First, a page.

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Don't Cross Buns

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Every holiday and religious celebration comes with a menagerie of delights for foodies, and even though Easter is only just approaching, supermarket shelves have been packed full of spiced hot cross buns and Cadbury Mini Eggs for months - and in some cases, they never stopped.

But with one food fest seamlessly running into another, when did 'seasonal' cakes, buns, and treats start to be eaten all year round?

Christmas and Easter goodies seem to be appearing earlier and earlier in our shops, with nothing preventing us from eating them at the wrong time of year. Granted, these treats, unlike seasonal fruits and vegetables, don't carry the environmental issues and air miles, but surely it just feels wrong to break the traditional dates for eating such foods?

My favourite times of the year are mostly defined by food, and we had many rules about eating them in our house; no mince pies before 1 December, Crème Eggs only at Easter, and a whole Konditor & Cook curly whirly cake reserved for birthdays. But even I have to admit that, for the first time, I broke the mince pie rule last Christmas, much to the horror of my family, caving in at the end of November.

But if the period in which we eat such foods were to be extended, surely that takes some of the pleasure out of them. If you rounded off your weekly roast dinner with a Christmas pudding or a raspberry trifle, they would be somewhat of a let down on the big day.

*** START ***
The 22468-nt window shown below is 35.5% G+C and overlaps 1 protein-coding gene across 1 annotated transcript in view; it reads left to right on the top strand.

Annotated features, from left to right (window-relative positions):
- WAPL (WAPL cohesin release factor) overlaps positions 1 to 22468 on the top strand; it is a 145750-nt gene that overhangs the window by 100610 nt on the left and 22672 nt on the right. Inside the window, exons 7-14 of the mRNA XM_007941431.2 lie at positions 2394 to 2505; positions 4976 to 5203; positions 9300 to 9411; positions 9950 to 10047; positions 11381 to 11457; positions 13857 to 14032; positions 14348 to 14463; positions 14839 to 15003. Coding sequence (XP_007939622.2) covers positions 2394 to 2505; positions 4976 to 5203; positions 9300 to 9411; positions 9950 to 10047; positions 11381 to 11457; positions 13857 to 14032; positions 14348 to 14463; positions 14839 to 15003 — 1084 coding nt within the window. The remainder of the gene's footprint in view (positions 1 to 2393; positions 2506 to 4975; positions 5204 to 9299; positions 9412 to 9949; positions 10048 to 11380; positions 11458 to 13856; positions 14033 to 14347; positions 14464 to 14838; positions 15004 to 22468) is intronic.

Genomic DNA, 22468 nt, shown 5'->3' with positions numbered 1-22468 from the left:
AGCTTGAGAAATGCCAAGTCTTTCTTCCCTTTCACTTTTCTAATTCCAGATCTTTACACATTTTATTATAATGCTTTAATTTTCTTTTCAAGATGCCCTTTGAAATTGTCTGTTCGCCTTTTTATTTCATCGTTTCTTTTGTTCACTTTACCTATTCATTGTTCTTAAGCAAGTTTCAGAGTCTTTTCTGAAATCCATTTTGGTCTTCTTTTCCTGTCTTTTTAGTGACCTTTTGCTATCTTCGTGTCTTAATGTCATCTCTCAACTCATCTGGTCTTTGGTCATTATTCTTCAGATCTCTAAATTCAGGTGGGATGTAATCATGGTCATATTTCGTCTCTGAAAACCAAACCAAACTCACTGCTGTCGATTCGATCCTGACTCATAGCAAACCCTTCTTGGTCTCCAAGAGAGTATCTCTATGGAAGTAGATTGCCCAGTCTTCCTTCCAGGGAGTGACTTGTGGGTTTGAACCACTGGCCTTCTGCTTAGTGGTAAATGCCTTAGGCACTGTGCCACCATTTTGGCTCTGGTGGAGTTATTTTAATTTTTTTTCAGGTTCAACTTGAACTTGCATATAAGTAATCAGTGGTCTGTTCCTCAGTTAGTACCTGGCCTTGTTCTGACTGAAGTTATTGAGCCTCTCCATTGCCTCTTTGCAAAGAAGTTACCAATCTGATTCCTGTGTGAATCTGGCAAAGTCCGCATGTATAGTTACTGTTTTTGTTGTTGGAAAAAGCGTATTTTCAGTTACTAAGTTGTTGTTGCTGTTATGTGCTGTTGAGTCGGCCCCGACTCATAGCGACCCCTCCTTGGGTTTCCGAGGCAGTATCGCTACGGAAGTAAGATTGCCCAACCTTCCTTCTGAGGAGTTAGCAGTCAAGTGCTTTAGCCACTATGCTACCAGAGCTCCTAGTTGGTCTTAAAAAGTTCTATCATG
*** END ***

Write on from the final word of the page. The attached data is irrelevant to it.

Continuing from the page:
Is it that we no longer have the self-restraint to leave hot cross buns on the shelves in January? Or are we just becoming less strict than, say, our grandparents' generation, when it comes to eating those indulgent holiday treats out of season?

And then we have the supermarkets and producers, all vying for the top Easter treats spots, trying to differentiate themselves from one another by coming up with Willy Wonka-style creations and moving further and further away from the traditional recipes, with varying levels of success.

The latest offering from Heston Blumenthal and Waitrose, the Earl Grey Tea and Mandarin Hot Cross Bun, is not as odd as it sounds. Quite refreshing, tasty and with somewhat industrial sized infused fruits, the supermarket is clearly hoping for a repeat success of his Hidden Orange Christmas pudding, having ordered more of the buns than their most popular range last year. Elsewhere Harrod's have opted for the Gruyere and Chive hot cross bun. So far disconnected from the traditional recipe, this savoury herb-studded bread surely falls into the 'bap' category, and, call me old fashioned, but no amount of salty, oozy gruyere will convince me that this should grace the Easter table.

So, will you be selecting your hot cross buns and Easter eggs for the first time this week? Or have you already waded into the buns months ago? And, which will you be going for? Classic? Apple? Seeded? Savoury? Me, I shall be sticking with tradition and tucking into the most old fashioned of hot cross buns this Easter weekend. Probably from London bakers Gail's or Ottolenghi - my favourite offerings from this year's batch.

Around the Web

BBC - Food - Recipes : Hot cross buns

Easter taste test: hot cross buns | Life and style | guardian.co.uk

Hot cross bun - Wikipedia, the free encyclopedia

Good Friday Traditions in Great Britain 2011

British 'hot cross bun' nuns who saved Italian Jews from Nazis move ...

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